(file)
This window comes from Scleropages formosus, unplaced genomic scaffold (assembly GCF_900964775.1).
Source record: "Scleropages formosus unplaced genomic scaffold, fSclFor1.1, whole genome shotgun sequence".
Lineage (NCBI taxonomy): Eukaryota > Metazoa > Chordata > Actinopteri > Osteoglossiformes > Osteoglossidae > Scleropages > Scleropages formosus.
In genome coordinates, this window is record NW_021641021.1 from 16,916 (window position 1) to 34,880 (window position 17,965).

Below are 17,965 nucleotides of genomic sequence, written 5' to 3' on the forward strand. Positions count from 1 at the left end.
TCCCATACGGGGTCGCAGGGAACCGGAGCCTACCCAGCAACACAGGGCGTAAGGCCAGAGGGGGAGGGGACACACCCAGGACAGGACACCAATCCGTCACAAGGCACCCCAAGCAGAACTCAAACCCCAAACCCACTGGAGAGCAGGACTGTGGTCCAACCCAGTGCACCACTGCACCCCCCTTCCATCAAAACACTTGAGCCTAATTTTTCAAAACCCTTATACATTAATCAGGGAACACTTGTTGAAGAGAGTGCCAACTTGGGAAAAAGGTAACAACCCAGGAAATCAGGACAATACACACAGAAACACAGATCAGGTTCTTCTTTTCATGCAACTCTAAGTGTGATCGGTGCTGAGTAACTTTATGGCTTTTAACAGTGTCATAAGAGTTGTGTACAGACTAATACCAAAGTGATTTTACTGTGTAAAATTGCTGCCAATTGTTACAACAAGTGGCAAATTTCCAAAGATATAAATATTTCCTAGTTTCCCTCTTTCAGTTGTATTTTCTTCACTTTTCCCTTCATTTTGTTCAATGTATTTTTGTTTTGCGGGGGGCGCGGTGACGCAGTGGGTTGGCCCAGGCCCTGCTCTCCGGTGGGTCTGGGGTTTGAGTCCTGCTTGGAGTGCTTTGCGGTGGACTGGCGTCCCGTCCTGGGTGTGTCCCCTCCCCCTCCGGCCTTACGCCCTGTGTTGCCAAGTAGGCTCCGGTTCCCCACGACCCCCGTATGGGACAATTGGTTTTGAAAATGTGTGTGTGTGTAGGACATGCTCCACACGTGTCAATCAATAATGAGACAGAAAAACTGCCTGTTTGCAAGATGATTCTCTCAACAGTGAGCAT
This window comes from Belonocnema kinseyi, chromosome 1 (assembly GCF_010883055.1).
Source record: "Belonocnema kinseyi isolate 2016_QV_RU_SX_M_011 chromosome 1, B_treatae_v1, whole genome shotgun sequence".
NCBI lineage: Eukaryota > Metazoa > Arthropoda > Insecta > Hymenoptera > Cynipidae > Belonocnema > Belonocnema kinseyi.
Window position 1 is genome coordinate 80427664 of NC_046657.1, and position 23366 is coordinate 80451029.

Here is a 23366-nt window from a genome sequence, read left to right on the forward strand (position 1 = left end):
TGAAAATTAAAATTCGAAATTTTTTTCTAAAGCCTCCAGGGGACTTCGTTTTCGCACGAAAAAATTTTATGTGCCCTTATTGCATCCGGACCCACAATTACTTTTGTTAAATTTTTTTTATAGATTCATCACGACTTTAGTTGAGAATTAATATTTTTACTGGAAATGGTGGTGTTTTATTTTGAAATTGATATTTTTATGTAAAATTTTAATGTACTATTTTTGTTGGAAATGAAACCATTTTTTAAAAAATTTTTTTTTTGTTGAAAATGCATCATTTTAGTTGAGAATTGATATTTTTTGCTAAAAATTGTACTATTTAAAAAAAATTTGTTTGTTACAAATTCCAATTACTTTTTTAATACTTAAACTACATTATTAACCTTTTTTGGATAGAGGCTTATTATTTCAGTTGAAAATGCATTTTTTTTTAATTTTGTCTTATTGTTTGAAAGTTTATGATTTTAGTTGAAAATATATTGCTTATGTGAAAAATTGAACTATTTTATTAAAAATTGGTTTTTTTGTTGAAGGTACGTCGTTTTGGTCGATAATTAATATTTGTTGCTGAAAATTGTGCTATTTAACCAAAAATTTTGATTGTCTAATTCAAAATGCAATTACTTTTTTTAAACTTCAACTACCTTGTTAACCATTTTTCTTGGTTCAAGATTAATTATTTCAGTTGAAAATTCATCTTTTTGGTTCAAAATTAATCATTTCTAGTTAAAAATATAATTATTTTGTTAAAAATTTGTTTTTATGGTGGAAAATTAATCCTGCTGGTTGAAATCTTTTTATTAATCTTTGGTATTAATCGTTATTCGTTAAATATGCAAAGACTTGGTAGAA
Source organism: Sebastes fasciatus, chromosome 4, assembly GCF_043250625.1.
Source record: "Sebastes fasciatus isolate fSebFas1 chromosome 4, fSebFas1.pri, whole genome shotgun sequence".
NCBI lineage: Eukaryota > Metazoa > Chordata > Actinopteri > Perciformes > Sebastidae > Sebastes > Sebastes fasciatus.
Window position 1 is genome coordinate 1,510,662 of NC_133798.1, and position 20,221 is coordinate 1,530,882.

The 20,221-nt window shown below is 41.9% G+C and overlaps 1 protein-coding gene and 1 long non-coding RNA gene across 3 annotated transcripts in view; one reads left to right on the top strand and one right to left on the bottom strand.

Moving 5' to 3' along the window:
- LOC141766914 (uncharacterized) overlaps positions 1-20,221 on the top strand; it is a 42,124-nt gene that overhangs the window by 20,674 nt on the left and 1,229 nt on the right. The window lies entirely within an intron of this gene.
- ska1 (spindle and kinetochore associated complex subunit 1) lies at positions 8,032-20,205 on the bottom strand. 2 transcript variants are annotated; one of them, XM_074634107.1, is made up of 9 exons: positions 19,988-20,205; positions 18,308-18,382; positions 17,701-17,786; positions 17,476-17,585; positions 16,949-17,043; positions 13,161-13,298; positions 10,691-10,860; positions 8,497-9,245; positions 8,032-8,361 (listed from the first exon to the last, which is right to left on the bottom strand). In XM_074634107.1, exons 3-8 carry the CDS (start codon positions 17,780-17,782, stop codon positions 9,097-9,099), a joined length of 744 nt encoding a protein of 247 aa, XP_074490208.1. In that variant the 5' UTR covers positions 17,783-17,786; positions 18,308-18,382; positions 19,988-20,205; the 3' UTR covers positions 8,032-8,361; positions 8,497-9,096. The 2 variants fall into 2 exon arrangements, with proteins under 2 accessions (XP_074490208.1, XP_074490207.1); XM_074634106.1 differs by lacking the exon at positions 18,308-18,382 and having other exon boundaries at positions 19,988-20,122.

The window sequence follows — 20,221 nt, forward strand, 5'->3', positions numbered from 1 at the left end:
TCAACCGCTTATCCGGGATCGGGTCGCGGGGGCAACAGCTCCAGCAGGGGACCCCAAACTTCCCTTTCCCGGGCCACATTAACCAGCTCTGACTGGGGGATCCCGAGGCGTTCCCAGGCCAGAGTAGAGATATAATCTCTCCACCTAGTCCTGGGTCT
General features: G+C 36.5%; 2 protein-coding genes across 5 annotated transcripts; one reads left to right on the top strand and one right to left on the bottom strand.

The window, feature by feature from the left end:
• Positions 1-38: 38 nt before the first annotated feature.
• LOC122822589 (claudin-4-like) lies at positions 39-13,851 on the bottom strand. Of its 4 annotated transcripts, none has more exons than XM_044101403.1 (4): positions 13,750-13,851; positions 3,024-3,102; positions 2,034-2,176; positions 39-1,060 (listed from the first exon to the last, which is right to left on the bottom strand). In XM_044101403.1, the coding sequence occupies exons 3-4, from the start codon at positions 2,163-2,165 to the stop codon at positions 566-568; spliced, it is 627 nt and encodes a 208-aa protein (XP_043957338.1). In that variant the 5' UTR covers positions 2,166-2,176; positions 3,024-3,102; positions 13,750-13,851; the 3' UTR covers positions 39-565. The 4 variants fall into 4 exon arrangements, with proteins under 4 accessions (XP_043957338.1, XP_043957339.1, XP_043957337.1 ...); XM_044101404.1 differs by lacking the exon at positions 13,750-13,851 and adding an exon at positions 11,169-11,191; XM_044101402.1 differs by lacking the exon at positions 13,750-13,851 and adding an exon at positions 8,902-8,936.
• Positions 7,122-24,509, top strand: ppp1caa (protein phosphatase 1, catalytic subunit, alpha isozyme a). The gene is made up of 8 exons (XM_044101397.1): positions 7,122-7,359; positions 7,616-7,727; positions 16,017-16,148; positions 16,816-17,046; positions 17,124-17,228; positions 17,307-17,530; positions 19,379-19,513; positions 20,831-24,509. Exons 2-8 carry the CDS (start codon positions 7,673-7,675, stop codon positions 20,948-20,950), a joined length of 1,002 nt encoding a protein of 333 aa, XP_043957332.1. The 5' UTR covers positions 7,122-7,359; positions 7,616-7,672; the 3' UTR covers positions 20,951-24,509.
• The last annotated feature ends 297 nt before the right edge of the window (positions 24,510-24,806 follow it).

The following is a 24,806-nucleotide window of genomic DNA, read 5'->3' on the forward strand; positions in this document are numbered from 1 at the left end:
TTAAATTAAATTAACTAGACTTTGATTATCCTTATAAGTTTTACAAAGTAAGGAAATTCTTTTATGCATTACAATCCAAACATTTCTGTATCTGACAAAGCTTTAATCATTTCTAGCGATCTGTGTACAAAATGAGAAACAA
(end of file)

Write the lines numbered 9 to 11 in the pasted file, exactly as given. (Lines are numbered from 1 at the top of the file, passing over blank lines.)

NCBI lineage: Eukaryota > Metazoa > Arthropoda > Insecta > Hymenoptera > Cynipidae > Belonocnema > Belonocnema kinseyi.
Window position 1 is genome coordinate 80427664 of NC_046657.1, and position 23366 is coordinate 80451029.

Here is a 23366-nt window from a genome sequence, read left to right on the forward strand (position 1 = left end):